Pure Physio Blog

Deep Vein Thrombosis Symptoms

Published on
08 May 2014

Deep Vein Thrombosis Symptoms

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When winter approaches we go into hibernation, so it's even more important to remember why to keep moving, writes physiotherapist Kate de Bruyn.

When winter approaches we go into hibernation, so it’s even more important to remember why to keep moving, writes physiotherapist Kate de Bruyn.

DVTs (Deep Vein Thrombosis) have a reputation of being associated with long haul flights, but we need to be careful with any long periods of immobilisation – like sitting on the couch at home.

Even high-level athletes like Andrew Gaze, Steve Waugh and Serena Williams have had DVTs. Andrew gaze suffered a rare upper limb DVT after painting, and was forced to take four months off basketball. Steve Waugh was lucky to recover more quickly from his leg DVT, and Serena Williams had a clot in her lung after having two lots of surgery on her foot.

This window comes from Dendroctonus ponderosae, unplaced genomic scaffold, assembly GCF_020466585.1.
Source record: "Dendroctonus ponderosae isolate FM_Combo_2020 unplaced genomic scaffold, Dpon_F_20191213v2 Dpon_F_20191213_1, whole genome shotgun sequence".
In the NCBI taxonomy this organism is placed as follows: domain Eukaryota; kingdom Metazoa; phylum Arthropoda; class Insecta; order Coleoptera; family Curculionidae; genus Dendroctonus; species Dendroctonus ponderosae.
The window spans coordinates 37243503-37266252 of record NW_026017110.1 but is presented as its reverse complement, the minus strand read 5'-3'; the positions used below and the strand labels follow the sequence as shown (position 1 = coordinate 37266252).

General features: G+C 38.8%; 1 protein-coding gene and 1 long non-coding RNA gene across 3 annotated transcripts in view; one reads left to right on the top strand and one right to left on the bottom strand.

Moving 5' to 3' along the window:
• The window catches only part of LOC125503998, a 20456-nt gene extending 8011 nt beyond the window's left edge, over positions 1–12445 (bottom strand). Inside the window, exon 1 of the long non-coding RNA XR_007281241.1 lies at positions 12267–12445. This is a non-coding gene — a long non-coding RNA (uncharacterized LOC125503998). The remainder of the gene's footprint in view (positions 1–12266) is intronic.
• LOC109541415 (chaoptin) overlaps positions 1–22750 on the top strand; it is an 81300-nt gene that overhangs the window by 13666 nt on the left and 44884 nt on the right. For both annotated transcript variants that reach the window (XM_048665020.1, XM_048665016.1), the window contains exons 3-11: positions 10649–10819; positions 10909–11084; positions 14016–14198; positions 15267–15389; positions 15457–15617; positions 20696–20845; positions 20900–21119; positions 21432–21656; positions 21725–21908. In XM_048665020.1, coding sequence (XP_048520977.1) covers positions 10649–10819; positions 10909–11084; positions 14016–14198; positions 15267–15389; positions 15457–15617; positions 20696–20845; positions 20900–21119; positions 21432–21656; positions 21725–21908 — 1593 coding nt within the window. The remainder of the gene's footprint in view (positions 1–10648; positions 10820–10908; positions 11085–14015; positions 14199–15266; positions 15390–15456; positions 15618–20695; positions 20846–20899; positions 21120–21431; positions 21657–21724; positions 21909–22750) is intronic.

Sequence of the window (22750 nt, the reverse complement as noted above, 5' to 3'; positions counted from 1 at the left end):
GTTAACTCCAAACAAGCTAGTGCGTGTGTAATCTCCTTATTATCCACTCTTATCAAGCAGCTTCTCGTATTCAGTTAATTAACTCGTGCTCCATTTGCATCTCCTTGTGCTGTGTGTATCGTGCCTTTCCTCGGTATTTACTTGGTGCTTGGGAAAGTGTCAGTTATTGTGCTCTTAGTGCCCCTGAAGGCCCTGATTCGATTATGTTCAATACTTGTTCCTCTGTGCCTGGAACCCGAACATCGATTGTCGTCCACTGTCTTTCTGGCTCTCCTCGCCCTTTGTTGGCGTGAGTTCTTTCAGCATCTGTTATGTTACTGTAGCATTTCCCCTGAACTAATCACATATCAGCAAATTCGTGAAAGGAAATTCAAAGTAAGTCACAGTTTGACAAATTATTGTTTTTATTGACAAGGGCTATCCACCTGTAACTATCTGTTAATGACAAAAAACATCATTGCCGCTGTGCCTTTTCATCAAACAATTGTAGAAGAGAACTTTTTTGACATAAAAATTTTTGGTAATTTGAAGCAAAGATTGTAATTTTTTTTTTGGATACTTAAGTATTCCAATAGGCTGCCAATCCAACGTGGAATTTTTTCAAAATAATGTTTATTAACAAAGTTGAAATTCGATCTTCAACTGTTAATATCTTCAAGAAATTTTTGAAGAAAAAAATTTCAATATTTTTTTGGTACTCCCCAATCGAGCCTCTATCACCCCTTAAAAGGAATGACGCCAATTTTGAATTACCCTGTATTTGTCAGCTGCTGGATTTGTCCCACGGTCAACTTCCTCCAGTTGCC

The highest risk groups are people who smoke, are on the contraceptive pill, or have just had surgery or an injury to their body. If you have a family history of DVTs or have had a DVT in the past, you may also be at risk.

DVTs are caused by reduced blood flow through the vein, allowing your body to create a clot. They occur most commonly in the lower leg behind the knee or in the calf, but they can build up in the arm or in the lung.

Deep Vein Thrombosis symptoms are: throbbing ache at rest, swelling in one leg or arm but not the other; or the affected area may feel hot and red or painful to touch.

If you have any of these signs, see your GP. They can do a blood test or refer you to have an ultrasound to look at the veins.

If you have an injury and are out of action for a few weeks, it is best to see your physio so that they can talk you through getting back on track, with minimal rest time.

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